Zach Williams and the Reformation – A Southern Offering

January 01, 1970



There are, of course, certain staples in pop music,
blueprints that transcend each and every era. Zach Williams and the Reformation
base their stock and trade on that assumption, and their resurrection of a
blueprint Southern style informs their approach and makes no apologies for it.
Williams himself sounds like a dead ringer for Paul Rogers and the crossover
into a heavy blues-based motif on songs like “Moving On” and “Wishing Well,”
(both of which borrow their titles, somewhat suspiciously, from Bad Company and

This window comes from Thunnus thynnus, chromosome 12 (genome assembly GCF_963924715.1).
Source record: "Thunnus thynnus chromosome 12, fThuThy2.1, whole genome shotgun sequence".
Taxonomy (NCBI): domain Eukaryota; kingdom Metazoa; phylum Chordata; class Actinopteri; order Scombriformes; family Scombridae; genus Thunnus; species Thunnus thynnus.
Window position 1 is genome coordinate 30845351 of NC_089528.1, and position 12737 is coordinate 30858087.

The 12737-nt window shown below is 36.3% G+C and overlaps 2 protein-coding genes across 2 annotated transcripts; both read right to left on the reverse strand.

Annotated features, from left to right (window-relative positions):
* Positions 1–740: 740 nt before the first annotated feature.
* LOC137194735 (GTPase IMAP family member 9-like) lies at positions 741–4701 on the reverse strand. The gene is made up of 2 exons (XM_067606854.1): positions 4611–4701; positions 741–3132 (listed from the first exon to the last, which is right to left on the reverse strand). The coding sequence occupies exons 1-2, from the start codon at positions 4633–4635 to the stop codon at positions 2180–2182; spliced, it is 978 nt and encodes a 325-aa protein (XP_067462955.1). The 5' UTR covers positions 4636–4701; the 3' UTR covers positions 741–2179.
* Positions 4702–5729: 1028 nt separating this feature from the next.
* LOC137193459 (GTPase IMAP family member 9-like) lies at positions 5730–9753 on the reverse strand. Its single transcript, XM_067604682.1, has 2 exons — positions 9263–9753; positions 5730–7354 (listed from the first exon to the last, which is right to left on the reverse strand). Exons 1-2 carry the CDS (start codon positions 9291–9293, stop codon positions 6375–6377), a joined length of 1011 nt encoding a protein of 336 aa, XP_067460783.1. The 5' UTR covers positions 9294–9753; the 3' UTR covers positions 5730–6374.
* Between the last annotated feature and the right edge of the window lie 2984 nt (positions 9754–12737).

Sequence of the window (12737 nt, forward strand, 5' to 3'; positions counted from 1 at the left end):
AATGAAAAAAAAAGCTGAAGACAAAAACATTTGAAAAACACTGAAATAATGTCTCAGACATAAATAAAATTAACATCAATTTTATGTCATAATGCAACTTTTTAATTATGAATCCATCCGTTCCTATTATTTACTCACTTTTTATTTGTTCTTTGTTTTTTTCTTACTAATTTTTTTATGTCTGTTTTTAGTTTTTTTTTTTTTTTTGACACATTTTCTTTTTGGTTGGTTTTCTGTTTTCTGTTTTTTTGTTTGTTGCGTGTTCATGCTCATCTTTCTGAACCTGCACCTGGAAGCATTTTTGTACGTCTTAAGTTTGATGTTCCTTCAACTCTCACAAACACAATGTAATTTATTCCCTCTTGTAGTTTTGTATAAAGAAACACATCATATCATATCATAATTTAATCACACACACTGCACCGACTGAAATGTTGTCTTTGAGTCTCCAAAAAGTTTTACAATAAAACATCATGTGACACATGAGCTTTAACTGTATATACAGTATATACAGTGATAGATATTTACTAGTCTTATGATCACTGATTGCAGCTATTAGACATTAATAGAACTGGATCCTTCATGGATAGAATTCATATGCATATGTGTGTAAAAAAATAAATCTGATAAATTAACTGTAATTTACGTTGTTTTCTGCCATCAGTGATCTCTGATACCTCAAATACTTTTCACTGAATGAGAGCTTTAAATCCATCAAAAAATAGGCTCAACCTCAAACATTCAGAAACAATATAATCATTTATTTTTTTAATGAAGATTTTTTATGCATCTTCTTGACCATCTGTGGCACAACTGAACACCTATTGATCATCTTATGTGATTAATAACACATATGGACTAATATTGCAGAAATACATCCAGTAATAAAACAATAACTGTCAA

Free songs, respectively), as well as 
“Rock ‘N’ Roll Me” and “PO Box and a Postcard” bring the comparisons
even closer.


Make no mistake — Lynyrd Skynyrd, Molly Hatchet and early
Allman Brothers still provide the overall template, and despite the band taking
a more active role in the songwriting, that direction seems unlikely to change.
Yet even with the added input, Williams’ hoary, blustery vocals dominate the
proceedings, with the group’s sprawling boogie-fueled delivery plowing the path
beneath. Lest there be any doubt, the title seems to say it all.


DOWNLOAD: “Rock ‘N’ Roll Me,” “Moving On” LEE ZIMMERMAN

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